Etymology
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Words related to *ne-

a- (3)
prefix meaning "not, without," from Greek a-, an- "not" (the "alpha privative"), from PIE root *ne- "not" (source also of English un-).

In words from Greek, such as abysmal, adamant, amethyst; also partly nativized as a prefix of negation (asexual, amoral, agnostic). The ancient alpha privatum, denoting want or absence.

Greek also had an alpha copulativum, a- or ha-, expressing union or likeness, which is the a- expressing "together" in acolyte, acoustic, Adelphi, etc. It is from PIE root *sem- (1) "one; as one, together with."
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abnegate (v.)
Origin and meaning of abnegate
"deny (something) to oneself," 1650s, from Latin abnegatus, past participle of abnegare "to refuse, deny," from ab "off, away from" (see ab-) + negare "to deny," from PIE root *ne- "not." Related: Abnegated; abnegating.
ahimsa (n.)
doctrine of non-violence, 1875, from Sanskrit ahimsa, from a "without" (from PIE root *ne- "not") + himsa "injury."
an- (1)
privative prefix, from Greek an-, "not, without," from PIE root *ne- "not"). The Greek prefix is a fuller form of the one represented in English by a- (3).
annihilate (v.)
"reduce to nothing," 1520s, from Medieval Latin annihilatus, past participle of annihilare "reduce to nothing," from Latin ad "to" (see ad-) + nihil "nothing" (see nil). Related: Annihilated; annihilating.

Middle English had a past-participle adjective annichilate "destroyed, annulled, reduced to nothing" (late 14c.), from past participle of Old French anichiler "annihilate, destroy" (14c.) or the Medieval Latin verb.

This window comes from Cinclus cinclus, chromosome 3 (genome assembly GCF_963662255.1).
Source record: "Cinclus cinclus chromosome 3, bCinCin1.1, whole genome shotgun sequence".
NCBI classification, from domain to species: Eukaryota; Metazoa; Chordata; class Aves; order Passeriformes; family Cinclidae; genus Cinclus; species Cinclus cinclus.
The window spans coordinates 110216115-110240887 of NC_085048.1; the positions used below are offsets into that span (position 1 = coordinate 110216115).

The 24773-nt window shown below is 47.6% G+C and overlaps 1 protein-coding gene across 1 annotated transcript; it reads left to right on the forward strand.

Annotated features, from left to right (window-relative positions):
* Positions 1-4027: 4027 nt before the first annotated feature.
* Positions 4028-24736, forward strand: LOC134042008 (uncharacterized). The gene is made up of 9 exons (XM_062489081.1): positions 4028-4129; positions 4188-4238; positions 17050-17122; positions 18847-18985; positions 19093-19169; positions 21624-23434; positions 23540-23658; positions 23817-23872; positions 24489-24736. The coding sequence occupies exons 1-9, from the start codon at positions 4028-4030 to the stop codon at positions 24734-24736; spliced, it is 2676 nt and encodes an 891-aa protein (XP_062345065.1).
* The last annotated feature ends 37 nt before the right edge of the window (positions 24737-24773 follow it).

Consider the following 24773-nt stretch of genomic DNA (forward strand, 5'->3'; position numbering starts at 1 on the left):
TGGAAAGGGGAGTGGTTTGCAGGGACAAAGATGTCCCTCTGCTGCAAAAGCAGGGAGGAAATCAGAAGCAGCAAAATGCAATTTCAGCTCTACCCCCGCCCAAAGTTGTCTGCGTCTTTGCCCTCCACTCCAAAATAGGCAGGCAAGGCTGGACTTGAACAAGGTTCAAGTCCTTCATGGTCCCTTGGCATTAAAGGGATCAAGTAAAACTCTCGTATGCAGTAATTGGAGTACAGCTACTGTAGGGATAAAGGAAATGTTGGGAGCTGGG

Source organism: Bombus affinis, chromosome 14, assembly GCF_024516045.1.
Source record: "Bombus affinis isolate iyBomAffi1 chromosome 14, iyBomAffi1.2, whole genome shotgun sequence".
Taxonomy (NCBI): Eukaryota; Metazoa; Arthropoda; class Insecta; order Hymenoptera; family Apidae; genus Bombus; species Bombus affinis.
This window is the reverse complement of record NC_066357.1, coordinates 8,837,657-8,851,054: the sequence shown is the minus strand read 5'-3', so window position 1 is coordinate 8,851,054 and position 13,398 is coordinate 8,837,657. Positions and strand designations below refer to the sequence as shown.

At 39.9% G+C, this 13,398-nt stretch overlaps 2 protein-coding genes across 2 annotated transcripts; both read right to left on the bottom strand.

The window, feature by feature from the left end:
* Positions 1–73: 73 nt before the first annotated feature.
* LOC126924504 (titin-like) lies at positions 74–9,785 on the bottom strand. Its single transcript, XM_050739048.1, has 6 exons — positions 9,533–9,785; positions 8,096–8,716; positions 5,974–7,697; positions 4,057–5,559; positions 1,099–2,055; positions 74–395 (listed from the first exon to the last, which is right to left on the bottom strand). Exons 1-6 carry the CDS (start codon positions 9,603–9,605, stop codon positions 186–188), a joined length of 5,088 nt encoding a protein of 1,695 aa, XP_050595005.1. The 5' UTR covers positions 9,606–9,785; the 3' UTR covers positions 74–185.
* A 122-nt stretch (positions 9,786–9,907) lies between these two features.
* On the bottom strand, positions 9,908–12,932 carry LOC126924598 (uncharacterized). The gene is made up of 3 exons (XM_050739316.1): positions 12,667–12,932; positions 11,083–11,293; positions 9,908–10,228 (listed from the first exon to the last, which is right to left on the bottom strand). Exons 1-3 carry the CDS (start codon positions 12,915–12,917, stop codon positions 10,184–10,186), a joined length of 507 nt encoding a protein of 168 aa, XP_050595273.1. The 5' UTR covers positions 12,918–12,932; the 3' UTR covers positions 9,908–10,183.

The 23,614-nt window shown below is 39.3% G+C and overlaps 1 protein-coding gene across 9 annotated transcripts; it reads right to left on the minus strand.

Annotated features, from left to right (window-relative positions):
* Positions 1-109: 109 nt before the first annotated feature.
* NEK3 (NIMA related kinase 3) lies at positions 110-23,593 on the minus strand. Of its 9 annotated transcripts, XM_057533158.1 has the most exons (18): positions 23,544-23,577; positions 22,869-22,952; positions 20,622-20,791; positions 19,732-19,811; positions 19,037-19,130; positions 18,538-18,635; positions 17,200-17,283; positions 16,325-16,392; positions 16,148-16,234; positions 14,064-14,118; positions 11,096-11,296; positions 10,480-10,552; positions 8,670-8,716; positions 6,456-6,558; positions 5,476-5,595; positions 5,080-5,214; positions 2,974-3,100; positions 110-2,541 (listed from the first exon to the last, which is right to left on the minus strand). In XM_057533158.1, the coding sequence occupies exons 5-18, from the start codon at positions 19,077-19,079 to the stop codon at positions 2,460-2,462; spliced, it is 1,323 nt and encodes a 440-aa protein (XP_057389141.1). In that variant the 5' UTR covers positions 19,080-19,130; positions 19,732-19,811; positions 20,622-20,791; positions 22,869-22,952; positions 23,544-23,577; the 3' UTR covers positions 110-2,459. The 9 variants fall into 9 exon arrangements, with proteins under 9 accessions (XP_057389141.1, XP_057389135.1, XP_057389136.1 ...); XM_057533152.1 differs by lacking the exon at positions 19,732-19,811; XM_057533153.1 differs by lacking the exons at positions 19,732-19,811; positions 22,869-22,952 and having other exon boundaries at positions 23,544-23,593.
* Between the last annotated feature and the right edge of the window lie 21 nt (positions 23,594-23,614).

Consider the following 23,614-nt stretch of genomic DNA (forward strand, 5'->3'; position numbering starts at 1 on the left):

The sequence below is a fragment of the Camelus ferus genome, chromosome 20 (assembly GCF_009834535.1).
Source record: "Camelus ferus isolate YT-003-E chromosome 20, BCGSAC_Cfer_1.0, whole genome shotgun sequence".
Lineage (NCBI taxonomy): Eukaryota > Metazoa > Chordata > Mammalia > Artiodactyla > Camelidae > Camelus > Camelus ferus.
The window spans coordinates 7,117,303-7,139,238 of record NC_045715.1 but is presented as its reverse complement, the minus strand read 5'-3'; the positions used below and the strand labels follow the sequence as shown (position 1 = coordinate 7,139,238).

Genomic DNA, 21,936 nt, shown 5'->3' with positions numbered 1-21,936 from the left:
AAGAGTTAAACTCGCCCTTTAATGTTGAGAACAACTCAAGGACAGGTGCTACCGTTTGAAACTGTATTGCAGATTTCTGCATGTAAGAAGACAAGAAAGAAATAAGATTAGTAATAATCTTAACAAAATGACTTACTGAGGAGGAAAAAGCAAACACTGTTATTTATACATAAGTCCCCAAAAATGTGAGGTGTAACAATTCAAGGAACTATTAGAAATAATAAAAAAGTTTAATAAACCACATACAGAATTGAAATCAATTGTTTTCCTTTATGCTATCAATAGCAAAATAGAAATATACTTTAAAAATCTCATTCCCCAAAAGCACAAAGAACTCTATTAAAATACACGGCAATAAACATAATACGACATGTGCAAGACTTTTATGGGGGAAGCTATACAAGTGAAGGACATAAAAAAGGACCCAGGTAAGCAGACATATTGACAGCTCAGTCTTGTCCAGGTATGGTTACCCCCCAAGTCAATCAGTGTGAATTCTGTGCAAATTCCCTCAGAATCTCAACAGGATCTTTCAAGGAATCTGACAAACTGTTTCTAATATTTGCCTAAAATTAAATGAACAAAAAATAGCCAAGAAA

annul (v.)
late 14c., "invalidate, make void, nullify;" from Anglo-French and Old French anuler "cancel, wipe out" (13c.) or directly from Late Latin annullare "to make to nothing," from Latin ad "to" (see ad-) + nullum, neuter of nullus "nothing, none," from PIE root *ne- "not." Related: Annulled; annulling.
aught (n.2)
"nothing, zero," faulty separation of a naught (see naught). See adder for similar misdivisions.
deny (v.)

early 14c., "declare to be untrue or untenable," from Old French denoiir "deny, repudiate, withhold," from Latin denegare "to deny, reject, refuse" (source of Italian dinegarre, Spanish denegar), from de "away" (see de-) + negare "refuse, say 'no,' " from Old Latin nec "not," from Italic base *nek- "not," from PIE root *ne- "not."

From late 14c. as "refuse, refuse to grant or give," also "refuse to acknowledge, disavow, disown." Sense of "refuse access to" is from 1660s. Related: Denied; denying.

I may not understand what you say, but I'll defend to your death my right to deny it. [Albert Alligator, "Pogo," Sept. 26, 1951] 
hobnob (v.)
1763, "to drink to each other," from hob and nob (1756) "to toast each other by turns, to buy alternate rounds of drinks," alteration of hab nab "to have or have not, hit or miss" (c. 1550), which is probably ultimately from Old English habban, nabban "have, not have," (that is, "to take or not take," used later as an invitation to drinking), with the negative particle ne- attached (from PIE root *ne- "not"), as was customary; see have. Modern sense of "socialize" is 1866. Related: Hobnobbed; hobnobbing.
in- (1)
Origin and meaning of in-
word-forming element meaning "not, opposite of, without" (also im-, il-, ir- by assimilation of -n- with following consonant, a tendency which began in later Latin), from Latin in- "not," cognate with Greek an-, Old English un-, all from PIE root *ne- "not."

In Old French and Middle English often en-, but most of these forms have not survived in Modern English, and the few that do (enemy, for instance) no longer are felt as negative. The rule of thumb in English has been to use in- with obviously Latin elements, un- with native or nativized ones.